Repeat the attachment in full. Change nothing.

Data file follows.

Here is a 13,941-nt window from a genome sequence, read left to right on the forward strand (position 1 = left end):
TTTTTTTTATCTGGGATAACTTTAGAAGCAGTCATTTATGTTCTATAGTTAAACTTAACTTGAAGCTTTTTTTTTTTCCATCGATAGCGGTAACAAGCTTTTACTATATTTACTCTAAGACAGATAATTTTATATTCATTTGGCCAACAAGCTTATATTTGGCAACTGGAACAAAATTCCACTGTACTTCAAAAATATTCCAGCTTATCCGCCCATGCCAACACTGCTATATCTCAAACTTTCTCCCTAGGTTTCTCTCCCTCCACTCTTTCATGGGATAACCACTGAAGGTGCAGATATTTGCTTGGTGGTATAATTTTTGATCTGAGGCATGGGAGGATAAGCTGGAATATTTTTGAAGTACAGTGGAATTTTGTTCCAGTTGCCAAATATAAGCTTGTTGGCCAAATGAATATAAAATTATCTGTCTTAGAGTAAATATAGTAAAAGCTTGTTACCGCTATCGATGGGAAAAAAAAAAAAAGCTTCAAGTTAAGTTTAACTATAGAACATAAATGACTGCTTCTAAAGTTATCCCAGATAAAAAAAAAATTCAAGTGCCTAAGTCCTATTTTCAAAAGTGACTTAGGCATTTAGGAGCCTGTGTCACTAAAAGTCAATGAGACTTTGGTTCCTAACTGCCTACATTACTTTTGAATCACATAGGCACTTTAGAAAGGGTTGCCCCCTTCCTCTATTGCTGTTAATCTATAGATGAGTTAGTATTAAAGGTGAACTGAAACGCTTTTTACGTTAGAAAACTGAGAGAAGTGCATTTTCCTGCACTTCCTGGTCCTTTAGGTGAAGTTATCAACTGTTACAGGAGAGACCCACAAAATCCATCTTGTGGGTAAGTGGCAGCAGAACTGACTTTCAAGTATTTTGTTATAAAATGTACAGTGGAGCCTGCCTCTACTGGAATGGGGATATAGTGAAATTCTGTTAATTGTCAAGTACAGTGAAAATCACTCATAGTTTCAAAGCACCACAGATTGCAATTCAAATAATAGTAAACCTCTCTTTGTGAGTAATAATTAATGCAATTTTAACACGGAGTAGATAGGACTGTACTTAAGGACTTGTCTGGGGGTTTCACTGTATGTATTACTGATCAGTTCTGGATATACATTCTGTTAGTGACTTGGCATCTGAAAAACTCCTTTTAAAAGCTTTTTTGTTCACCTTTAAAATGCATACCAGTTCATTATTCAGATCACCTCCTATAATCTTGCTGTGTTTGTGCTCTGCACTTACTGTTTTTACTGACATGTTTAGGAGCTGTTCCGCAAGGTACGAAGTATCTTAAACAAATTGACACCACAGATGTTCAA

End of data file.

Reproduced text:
Here is a 13,941-nt window from a genome sequence, read left to right on the forward strand (position 1 = left end):
TTTTTTTTATCTGGGATAACTTTAGAAGCAGTCATTTATGTTCTATAGTTAAACTTAACTTGAAGCTTTTTTTTTTTCCATCGATAGCGGTAACAAGCTTTTACTATATTTACTCTAAGACAGATAATTTTATATTCATTTGGCCAACAAGCTTATATTTGGCAACTGGAACAAAATTCCACTGTACTTCAAAAATATTCCAGCTTATCCGCCCATGCCAACACTGCTATATCTCAAACTTTCTCCCTAGGTTTCTCTCCCTCCACTCTTTCATGGGATAACCACTGAAGGTGCAGATATTTGCTTGGTGGTATAATTTTTGATCTGAGGCATGGGAGGATAAGCTGGAATATTTTTGAAGTACAGTGGAATTTTGTTCCAGTTGCCAAATATAAGCTTGTTGGCCAAATGAATATAAAATTATCTGTCTTAGAGTAAATATAGTAAAAGCTTGTTACCGCTATCGATGGGAAAAAAAAAAAAAGCTTCAAGTTAAGTTTAACTATAGAACATAAATGACTGCTTCTAAAGTTATCCCAGATAAAAAAAAAATTCAAGTGCCTAAGTCCTATTTTCAAAAGTGACTTAGGCATTTAGGAGCCTGTGTCACTAAAAGTCAATGAGACTTTGGTTCCTAACTGCCTACATTACTTTTGAATCACATAGGCACTTTAGAAAGGGTTGCCCCCTTCCTCTATTGCTGTTAATCTATAGATGAGTTAGTATTAAAGGTGAACTGAAACGCTTTTTACGTTAGAAAACTGAGAGAAGTGCATTTTCCTGCACTTCCTGGTCCTTTAGGTGAAGTTATCAACTGTTACAGGAGAGACCCACAAAATCCATCTTGTGGGTAAGTGGCAGCAGAACTGACTTTCAAGTATTTTGTTATAAAATGTACAGTGGAGCCTGCCTCTACTGGAATGGGGATATAGTGAAATTCTGTTAATTGTCAAGTACAGTGAAAATCACTCATAGTTTCAAAGCACCACAGATTGCAATTCAAATAATAGTAAACCTCTCTTTGTGAGTAATAATTAATGCAATTTTAACACGGAGTAGATAGGACTGTACTTAAGGACTTGTCTGGGGGTTTCACTGTATGTATTACTGATCAGTTCTGGATATACATTCTGTTAGTGACTTGGCATCTGAAAAACTCCTTTTAAAAGCTTTTTTGTTCACCTTTAAAATGCATACCAGTTCATTATTCAGATCACCTCCTATAATCTTGCTGTGTTTGTGCTCTGCACTTACTGTTTTTACTGACATGTTTAGGAGCTGTTCCGCAAGGTACGAAGTATCTTAAACAAATTGACACCACAGATGTTCAA